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  4. I love this topic. I once wrote a blog about writing humor (I guess I wanted people to think I was an expert?). But anyway I did some research and discovered that the main ingredient in humor is the unexpected. Irony. Element of something being opposite or backwards. Also, as someone else commented, we can’t force it or try too hard. Another thing is timing. Every line can’t be funny. Gotta intersperse jokes in the right places in between serious stuff. Which goes back to being unexpected.

    That being said, if someone doesn’t get our joke, why is that any different than if someone doesn’t get a deep and complex serious article? If it’s good then it’s good. Same with the cultural innuendos. All writing has the potential to fall flat on some cultures.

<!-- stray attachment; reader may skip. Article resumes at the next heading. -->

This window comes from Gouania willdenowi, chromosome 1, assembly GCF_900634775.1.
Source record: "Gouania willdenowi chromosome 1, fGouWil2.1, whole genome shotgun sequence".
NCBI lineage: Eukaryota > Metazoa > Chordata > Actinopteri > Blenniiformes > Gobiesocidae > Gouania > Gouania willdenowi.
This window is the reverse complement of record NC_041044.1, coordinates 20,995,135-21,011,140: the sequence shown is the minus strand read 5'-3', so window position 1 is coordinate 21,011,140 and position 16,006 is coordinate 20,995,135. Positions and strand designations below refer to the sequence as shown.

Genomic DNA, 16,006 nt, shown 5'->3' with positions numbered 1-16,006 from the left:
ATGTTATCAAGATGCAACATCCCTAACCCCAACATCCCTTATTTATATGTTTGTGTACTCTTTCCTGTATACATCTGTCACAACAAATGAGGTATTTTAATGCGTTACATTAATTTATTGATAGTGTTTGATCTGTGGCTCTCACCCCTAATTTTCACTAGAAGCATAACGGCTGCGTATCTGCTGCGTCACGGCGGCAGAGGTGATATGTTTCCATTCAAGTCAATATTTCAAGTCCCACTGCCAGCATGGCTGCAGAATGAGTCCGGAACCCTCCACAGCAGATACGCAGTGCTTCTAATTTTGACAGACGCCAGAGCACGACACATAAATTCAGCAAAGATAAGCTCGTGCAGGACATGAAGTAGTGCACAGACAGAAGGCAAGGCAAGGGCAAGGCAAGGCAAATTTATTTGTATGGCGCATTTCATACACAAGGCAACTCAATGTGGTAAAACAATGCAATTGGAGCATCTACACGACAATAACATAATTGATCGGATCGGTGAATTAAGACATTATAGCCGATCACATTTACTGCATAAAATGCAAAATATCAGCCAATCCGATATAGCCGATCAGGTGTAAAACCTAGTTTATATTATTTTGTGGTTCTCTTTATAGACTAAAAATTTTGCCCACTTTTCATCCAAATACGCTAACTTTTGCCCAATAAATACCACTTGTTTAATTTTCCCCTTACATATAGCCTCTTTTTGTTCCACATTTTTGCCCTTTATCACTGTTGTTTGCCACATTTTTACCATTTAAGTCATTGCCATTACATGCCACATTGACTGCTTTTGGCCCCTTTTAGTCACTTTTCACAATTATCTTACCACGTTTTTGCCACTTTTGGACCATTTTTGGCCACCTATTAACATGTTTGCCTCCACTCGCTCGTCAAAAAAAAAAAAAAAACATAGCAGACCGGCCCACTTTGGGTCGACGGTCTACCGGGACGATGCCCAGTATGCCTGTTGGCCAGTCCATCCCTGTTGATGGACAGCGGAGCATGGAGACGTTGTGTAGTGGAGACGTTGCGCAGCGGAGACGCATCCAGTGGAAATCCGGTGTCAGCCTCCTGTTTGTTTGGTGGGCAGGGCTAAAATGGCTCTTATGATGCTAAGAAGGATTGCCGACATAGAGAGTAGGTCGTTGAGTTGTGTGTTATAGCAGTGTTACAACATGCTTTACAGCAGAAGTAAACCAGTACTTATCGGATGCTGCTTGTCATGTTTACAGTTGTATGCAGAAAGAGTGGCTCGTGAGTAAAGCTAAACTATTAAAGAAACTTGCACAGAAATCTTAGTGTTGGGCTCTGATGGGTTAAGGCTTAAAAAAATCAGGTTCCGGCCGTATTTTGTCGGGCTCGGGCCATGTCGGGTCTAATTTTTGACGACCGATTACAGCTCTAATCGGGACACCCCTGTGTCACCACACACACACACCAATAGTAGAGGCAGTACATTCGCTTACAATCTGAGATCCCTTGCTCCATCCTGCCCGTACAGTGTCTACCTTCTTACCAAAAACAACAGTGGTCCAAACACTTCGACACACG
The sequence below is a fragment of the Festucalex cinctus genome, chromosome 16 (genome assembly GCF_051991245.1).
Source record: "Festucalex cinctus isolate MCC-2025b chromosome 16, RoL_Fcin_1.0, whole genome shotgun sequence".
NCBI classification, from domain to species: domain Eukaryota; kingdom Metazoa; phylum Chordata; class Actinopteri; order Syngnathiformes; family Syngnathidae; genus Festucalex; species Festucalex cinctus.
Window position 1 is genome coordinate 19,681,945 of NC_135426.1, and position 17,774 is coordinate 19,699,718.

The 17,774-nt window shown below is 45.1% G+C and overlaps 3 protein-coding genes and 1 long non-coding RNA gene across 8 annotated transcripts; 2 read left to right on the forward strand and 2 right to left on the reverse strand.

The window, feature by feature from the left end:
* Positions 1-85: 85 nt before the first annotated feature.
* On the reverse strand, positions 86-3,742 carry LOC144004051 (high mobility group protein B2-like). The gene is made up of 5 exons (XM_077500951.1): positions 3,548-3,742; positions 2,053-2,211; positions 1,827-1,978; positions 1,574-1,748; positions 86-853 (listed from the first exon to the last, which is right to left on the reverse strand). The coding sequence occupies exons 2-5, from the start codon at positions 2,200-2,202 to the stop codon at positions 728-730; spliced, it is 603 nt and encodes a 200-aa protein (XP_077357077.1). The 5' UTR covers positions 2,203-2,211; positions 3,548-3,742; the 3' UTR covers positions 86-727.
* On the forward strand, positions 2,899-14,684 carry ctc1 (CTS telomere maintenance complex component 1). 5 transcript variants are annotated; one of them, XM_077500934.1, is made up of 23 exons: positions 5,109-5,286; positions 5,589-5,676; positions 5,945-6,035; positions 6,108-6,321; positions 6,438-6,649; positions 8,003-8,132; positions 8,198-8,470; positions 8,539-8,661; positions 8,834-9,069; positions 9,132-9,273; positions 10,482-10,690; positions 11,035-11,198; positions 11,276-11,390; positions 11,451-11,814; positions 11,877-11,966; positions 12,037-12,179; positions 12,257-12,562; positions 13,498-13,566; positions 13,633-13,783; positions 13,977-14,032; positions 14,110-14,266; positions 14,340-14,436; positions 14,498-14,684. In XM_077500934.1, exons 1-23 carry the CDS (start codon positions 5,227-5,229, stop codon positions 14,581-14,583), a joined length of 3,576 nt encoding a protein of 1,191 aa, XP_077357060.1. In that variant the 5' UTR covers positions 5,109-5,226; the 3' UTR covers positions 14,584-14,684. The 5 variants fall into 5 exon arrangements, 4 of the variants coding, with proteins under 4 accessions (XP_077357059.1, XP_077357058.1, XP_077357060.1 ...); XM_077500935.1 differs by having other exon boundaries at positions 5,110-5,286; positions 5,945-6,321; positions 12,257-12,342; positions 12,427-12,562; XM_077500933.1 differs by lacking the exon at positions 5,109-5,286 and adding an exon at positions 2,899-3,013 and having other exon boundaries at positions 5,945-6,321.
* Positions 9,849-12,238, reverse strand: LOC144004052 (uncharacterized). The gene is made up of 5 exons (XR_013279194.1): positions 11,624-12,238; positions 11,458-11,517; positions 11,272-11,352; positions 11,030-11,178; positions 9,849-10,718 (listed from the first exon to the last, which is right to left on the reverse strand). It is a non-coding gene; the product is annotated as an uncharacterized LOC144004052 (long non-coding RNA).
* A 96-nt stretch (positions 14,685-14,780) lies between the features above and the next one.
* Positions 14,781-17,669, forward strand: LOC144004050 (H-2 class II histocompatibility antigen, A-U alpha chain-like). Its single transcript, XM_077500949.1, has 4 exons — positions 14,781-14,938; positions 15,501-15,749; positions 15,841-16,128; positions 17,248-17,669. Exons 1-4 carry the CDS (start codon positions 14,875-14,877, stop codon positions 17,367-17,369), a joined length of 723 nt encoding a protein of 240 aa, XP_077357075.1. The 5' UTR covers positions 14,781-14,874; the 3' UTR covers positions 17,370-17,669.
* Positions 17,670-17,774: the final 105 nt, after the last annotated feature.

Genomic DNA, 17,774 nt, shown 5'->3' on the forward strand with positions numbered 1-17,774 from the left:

So in a way I don’t agree with all seven of your points. But I do agree that writing humor can be hard.

    Nice topic!! :).

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  5. Another stimulating post; I am regarded as having a fine sense of humour in real life (at least by those whose opinion matters) but have not tried to use it in my writing. This post and the comments could help me not leave one of my tools in the box.

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  6. Punctuation can make for funnier lines. I don’t know how you manage without using semicolons. You could consider using a comma before the word but too!